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Putting JS at the Bottom is Generally Good

Ben Hornedo on 30 May, 2009

It's amazing how many misunderstandings that can happen when you have to limit your message within 140 characters.

So instead of continuing this on twitter, I'll make my statements on the sprites, placement of Javascript in your document and that, very clear.

For one, all in for sprite sheets. Hell, if you take a look at the front page of this blog and take a closer look at the "Read More" buttons, you'll see that they are in sprite sheets.

They are essentially just two-image sprites, and done by me over a year ago when I was assigned to create a blog for NinjaForge. Yes, that's what you are looking at right now. And I did those long before I started learning about how HTTP requests affect loading times on your site.

You can read more on that yourself here.

Our latest works, Ninjaboard, I even made all the action buttons one big sprite.

What I meant when I said IMO putting all your JS, no matter what the JS actually does, to the bottom, are as silly as putting all your images in a sprite sheet. on twitter, was not that you shouldn't be using sprites at all. What I said was you wouldn't put every single image on your site in a sprite sheet, but every single image that makes sense to put in a sprite sheet in a sprite sheet.

I don't have to tell you that constantly updating one sprite sheet one a site that allow users to upload their own images, would be a nightmare.

The reason I made that tweet in the first place was to prove a point I made to a friend on twitter. I made that exaggeration to illustrate other situations where follow a general rule, where it's sensible to do so.

My point is that putting all your Javascript, be it inline, or external, everything right before the closing body tag on your site, no matter what the javascript actually do is anything but sensible.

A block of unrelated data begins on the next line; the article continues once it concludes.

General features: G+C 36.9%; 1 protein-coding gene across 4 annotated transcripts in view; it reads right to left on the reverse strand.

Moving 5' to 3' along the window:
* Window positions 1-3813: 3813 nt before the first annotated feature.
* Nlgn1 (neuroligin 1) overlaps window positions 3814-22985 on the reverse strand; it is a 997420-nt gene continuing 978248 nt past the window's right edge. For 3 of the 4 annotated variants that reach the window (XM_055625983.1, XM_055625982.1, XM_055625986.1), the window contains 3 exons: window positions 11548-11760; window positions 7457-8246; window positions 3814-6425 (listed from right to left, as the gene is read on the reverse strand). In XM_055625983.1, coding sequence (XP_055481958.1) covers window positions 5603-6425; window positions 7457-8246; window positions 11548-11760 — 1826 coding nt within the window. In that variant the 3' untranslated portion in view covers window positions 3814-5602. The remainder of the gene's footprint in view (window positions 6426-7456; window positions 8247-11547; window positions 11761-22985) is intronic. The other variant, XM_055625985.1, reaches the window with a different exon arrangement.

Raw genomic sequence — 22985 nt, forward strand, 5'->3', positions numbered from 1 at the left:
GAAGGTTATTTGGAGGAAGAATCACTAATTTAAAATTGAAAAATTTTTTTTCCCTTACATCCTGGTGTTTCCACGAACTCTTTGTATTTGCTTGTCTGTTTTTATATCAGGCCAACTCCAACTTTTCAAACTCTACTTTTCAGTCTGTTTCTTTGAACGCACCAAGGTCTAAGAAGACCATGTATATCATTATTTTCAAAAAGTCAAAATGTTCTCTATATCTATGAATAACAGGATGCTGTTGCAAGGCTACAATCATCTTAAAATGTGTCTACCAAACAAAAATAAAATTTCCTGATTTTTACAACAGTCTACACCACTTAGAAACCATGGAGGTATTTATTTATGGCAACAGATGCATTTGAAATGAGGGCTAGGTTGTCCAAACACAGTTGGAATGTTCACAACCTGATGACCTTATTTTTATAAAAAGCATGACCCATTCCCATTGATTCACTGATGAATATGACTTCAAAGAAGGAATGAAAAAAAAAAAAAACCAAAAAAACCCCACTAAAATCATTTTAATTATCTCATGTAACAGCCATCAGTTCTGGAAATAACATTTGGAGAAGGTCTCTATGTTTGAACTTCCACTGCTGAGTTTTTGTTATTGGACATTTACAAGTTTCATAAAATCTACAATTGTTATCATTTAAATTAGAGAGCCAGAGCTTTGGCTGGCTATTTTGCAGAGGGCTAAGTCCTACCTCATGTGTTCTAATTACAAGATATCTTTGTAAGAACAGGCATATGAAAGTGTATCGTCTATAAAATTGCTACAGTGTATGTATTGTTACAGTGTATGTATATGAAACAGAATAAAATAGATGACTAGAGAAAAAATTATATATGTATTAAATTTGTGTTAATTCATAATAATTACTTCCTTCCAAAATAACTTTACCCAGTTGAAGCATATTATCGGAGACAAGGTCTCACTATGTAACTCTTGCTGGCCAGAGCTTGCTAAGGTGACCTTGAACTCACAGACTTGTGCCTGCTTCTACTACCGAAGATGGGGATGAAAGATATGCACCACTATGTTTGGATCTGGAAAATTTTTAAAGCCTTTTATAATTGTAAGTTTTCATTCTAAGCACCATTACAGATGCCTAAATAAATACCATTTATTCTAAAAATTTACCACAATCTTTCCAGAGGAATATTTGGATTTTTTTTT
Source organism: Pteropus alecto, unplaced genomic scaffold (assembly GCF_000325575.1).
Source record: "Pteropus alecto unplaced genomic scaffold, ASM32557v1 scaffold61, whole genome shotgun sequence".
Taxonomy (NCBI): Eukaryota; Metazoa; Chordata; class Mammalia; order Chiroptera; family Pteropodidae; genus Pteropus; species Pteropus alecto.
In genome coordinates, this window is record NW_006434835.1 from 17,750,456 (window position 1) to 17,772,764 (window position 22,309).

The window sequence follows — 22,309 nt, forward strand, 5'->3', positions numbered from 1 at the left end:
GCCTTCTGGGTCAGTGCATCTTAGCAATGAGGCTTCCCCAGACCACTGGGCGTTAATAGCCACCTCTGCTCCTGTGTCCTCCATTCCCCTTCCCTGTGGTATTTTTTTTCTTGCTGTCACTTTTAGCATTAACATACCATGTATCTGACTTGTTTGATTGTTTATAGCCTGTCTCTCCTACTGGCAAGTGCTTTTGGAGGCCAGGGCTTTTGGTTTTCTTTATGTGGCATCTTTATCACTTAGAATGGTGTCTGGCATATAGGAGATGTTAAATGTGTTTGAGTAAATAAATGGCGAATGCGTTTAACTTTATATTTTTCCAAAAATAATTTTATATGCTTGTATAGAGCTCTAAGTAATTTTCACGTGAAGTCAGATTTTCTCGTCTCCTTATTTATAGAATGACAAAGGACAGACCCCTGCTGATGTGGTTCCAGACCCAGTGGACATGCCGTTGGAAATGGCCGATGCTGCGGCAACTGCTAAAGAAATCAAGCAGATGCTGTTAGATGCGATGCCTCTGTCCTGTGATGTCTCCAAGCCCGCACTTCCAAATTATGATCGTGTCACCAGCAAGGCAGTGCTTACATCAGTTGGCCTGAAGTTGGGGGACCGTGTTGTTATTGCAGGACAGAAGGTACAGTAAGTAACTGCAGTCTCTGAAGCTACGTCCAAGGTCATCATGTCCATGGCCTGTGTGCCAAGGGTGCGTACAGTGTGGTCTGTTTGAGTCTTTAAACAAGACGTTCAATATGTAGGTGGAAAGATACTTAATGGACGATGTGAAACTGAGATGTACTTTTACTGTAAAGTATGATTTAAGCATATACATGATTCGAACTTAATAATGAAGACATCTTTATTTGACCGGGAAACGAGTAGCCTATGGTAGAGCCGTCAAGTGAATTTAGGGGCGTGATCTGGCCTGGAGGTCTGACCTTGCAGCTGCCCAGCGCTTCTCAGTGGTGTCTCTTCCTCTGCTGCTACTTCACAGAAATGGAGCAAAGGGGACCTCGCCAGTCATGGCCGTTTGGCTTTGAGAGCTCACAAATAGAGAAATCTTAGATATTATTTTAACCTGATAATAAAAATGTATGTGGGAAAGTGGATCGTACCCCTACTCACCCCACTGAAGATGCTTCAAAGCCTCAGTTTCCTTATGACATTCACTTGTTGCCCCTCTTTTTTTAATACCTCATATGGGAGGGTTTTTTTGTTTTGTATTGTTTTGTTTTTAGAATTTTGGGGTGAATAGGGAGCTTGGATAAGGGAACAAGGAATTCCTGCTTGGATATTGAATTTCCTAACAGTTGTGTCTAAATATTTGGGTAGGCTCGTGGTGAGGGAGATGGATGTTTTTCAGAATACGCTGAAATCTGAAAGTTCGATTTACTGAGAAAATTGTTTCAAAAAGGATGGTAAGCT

In 90% of the cases, if each case is a fairly modern site that keeps up with the industry standards, putting all your JS at the bottom is the right thing to do.

But you still need to know what you're doing. I code a lot of javascript, and mind you, I always make sure the javascript is an layer on top of the html/css. js should only enhance the site functions, never make the site rely on javascript in order to work.

My point is that javascript that users expect to work as soon as the can lay their eyes on them, be it tabs, sliders, scrollers, what not, shouldn't be visible before they work.

Why is this a problem? If you worry about users that leave if the site spend more than 5 seconds to load, the very same group of people wont stay on your site if things don't work as they expect.

At best they'll simply think something went wrong while loading and hit refresh to try again. At worst they'll simple leave.

And no matter if they refresh or leave, then what's the point in causing that to happen, for the small benefit of a slightly faster loading site?

I think it's better to put all the JS that wont cause things like this to happen, at the bottom, then the scripts that make the features users expect to work right away in the header tags. That way you'll still have a fast loading site (the placement of the javascript in terms of body and header tags are irrelevant to total loading times) and your users wont get a degraded experience.

We are talking about marginal differences here, but as we move closer and closer to the world of applications rather than just pages, these things matter more.

All in all I think sprites are good, JS in the bottom are generally good, and using javascript win the PE (Progressive Enhancement) approach is absolutely vital for accessibility, and the site usability and performance in general.

These are my personal thoughts on it, hopefully this clear up any misunderstandings

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